During the Second World War (1932-1945), hundreds of thousands of Korean women became “Comfort Women,” which is a euphemism for women forced into sexual slavery by the Japanese Imperial Army. These women were conscripted into many Asian countries from Korea and imprisoned at military comfort stations. After the war, many of them committed suicide or remained in foreign countries instead of returning home, as they were ashamed of their past.
Since Japan’s defeat in 1945, the comfort women have struggled through physical and emotional consequences of their enslavement for more than sixty years. To date, out of the estimated two hundred thousand whose lives were forever scared by this tragedy, only two hundred women have testified about their ordeals. Their bold testimonies would help prevent history from repeating itself.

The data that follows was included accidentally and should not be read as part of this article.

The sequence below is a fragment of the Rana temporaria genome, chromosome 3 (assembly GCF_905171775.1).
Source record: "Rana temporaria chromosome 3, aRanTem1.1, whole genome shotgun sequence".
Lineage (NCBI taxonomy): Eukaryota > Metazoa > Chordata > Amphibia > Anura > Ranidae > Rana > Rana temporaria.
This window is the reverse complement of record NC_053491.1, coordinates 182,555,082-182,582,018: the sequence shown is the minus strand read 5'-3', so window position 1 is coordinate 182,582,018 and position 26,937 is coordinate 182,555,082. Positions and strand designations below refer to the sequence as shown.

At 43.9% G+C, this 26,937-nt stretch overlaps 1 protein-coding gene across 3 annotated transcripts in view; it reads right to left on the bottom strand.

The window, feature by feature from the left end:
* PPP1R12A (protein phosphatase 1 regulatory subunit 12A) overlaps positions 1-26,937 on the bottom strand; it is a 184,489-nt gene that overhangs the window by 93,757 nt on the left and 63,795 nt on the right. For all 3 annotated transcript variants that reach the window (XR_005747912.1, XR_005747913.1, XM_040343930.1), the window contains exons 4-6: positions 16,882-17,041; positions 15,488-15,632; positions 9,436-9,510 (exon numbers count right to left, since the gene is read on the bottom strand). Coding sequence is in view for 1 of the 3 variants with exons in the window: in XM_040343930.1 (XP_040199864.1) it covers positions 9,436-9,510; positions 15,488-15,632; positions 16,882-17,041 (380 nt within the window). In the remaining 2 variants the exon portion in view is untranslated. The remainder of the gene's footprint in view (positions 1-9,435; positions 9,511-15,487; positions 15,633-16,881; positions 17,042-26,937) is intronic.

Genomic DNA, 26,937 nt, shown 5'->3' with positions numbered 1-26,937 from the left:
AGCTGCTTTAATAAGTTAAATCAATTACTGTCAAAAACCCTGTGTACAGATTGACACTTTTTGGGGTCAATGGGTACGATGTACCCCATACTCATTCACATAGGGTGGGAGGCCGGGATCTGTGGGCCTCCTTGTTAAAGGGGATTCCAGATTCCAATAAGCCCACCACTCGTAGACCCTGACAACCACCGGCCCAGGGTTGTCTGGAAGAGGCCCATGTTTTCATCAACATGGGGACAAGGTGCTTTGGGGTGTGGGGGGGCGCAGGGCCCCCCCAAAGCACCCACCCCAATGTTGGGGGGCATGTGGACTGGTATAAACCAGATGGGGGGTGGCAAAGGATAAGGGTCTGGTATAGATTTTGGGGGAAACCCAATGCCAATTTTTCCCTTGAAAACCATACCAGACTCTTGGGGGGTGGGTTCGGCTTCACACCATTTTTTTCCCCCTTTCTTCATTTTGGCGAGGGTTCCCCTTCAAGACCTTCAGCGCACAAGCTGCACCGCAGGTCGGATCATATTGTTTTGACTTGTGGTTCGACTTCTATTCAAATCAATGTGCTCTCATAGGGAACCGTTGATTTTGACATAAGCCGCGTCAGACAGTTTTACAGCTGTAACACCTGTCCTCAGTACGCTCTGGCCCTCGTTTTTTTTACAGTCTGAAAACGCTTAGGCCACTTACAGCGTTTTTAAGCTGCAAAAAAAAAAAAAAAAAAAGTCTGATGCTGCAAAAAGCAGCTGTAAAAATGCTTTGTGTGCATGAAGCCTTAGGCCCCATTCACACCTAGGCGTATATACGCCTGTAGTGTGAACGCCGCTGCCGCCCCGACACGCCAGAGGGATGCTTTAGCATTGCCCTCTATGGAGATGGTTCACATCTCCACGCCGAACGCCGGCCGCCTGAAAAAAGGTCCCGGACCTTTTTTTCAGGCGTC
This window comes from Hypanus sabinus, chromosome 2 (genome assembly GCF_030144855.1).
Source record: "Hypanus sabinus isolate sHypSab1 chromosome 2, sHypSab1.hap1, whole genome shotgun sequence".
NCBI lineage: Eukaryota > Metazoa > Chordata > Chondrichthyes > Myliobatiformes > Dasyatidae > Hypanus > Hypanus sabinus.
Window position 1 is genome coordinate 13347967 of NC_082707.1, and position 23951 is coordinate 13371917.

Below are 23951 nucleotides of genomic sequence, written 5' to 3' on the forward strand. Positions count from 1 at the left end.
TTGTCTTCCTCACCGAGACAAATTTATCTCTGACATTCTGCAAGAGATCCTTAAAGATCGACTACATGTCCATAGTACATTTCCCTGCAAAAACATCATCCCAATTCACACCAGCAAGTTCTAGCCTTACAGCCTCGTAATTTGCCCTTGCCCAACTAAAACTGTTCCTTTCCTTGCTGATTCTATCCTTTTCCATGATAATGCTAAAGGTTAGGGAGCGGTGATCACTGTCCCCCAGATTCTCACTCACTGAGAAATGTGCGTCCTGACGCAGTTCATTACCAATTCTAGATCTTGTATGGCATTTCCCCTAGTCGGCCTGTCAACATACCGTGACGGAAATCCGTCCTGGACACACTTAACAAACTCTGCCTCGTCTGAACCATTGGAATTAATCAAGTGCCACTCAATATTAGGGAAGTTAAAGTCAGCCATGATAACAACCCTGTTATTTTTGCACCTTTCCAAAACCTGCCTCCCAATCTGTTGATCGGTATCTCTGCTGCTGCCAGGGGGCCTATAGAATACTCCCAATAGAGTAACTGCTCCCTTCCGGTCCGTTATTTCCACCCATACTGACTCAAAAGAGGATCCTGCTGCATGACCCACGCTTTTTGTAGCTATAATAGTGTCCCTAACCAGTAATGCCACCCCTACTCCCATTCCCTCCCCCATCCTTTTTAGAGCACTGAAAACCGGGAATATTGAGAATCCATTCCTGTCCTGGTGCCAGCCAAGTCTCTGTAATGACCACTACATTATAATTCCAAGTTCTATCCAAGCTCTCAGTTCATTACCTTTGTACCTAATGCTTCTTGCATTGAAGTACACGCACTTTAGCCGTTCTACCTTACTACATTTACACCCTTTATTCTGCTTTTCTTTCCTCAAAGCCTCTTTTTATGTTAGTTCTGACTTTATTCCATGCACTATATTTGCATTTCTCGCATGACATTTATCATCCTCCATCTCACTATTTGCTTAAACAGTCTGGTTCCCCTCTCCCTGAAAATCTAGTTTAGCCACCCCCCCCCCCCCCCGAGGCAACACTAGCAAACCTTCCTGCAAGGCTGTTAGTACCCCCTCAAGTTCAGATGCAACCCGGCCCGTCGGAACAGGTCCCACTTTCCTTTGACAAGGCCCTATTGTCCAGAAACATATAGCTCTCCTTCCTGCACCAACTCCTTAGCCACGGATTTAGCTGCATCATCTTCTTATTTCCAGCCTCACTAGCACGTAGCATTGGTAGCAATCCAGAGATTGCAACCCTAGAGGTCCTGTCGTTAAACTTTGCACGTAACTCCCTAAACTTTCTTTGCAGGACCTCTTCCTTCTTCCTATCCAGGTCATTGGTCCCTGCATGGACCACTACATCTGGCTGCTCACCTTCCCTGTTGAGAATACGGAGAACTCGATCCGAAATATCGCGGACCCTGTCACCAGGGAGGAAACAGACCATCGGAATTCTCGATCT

In this project, I am approaching the story of the comfort women by using the number of incidents, women, stations, and testimonies metaphorically.
Jungeun Lee was born and raised in South Korea. She studied architecture at Hoseo University in Korea and received a MFA in Photography from University of North Texas. During her graduate years, Jungeun discovered a piece of Korean history unfamiliar to many. This finding led to further research and production of Silenced Suffering: The Comfort Women Project. In 2010, she held her MFA exhibition at 500X Gallery in Dallas. Jungeun was the first place recipient of the 2010 PhotoNOLA Review Prize. Her work is showing at the Holocaust Resource Center & Archives in New York. She currently lives and works in Dallas, Texas. Jungeun participated in a residency at CPW in 2013.